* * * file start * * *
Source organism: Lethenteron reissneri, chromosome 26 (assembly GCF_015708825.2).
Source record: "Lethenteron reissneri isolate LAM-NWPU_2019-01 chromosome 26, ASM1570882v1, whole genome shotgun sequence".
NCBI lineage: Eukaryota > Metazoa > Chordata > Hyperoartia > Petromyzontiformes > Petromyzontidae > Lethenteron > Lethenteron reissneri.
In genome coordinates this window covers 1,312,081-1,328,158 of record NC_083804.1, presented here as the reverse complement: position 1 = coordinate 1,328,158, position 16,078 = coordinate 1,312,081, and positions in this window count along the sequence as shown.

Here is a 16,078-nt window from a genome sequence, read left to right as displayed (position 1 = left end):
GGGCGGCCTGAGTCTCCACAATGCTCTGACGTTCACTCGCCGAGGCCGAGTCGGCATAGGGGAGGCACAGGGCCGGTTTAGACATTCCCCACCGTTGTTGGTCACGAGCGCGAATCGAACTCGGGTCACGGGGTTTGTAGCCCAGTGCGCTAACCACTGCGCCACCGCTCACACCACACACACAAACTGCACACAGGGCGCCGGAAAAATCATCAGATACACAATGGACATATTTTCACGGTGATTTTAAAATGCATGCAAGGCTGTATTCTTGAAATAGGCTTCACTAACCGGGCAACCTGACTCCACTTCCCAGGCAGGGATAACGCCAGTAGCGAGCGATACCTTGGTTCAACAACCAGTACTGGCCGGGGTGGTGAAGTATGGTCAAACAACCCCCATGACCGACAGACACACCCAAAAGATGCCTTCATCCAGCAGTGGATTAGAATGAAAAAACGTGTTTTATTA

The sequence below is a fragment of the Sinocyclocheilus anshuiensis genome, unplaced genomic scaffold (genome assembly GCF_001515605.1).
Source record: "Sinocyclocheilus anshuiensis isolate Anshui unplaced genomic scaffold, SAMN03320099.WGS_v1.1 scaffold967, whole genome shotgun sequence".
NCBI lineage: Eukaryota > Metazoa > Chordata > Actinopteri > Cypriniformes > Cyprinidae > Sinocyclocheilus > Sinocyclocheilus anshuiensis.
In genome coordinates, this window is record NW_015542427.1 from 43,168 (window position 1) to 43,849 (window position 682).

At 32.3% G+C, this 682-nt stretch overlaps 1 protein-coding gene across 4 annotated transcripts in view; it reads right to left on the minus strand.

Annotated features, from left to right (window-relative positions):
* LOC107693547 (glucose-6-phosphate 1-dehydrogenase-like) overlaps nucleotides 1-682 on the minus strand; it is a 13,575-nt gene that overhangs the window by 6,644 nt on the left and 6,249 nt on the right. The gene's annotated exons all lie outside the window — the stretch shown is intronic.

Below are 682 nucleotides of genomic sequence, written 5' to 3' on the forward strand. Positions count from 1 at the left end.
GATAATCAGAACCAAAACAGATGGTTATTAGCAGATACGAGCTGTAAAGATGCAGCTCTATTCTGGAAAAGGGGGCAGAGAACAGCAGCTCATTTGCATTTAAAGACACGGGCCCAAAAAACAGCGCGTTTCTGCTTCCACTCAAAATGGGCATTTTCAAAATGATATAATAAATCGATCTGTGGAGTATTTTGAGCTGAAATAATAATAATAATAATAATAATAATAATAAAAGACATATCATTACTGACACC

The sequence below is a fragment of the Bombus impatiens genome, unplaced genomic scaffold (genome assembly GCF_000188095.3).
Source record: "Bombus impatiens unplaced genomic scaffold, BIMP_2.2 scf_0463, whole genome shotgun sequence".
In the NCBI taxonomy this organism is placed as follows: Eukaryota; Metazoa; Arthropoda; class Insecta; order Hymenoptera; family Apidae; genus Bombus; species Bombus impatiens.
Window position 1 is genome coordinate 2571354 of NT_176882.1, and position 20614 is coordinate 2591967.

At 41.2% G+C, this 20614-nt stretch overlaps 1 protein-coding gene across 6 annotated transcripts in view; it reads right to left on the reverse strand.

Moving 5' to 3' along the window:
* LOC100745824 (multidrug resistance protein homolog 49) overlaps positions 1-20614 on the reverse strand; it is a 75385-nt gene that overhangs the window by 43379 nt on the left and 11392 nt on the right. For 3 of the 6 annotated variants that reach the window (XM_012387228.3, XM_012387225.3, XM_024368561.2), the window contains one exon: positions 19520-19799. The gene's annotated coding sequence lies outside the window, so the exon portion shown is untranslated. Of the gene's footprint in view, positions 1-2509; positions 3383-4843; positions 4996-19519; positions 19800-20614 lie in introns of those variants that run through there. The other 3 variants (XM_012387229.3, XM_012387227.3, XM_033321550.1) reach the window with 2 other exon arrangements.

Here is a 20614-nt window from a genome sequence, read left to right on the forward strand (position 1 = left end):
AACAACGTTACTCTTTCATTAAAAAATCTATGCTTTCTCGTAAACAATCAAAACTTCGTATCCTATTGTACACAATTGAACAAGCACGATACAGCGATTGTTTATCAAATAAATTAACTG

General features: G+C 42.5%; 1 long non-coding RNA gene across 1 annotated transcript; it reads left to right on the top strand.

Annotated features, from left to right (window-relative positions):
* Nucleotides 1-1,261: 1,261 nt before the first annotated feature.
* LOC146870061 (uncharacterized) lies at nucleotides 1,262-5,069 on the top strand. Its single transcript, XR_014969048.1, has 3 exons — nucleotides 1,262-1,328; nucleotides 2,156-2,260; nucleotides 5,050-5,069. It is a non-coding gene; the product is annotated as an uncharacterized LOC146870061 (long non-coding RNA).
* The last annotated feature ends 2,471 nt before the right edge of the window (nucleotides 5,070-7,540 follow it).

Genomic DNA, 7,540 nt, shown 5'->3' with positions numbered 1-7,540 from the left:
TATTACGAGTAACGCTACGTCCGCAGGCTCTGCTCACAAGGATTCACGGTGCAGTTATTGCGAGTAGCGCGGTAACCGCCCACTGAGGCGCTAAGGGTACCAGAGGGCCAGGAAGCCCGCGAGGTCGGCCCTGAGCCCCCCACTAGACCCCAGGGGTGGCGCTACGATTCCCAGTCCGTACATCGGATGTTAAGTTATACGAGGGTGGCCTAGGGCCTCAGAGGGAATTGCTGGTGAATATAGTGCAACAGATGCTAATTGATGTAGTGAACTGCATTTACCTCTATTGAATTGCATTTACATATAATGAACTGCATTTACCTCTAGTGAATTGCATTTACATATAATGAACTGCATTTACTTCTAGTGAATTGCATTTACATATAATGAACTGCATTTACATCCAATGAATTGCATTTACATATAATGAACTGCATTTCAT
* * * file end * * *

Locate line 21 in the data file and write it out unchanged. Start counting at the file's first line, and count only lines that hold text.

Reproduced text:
Moving 5' to 3' along the window: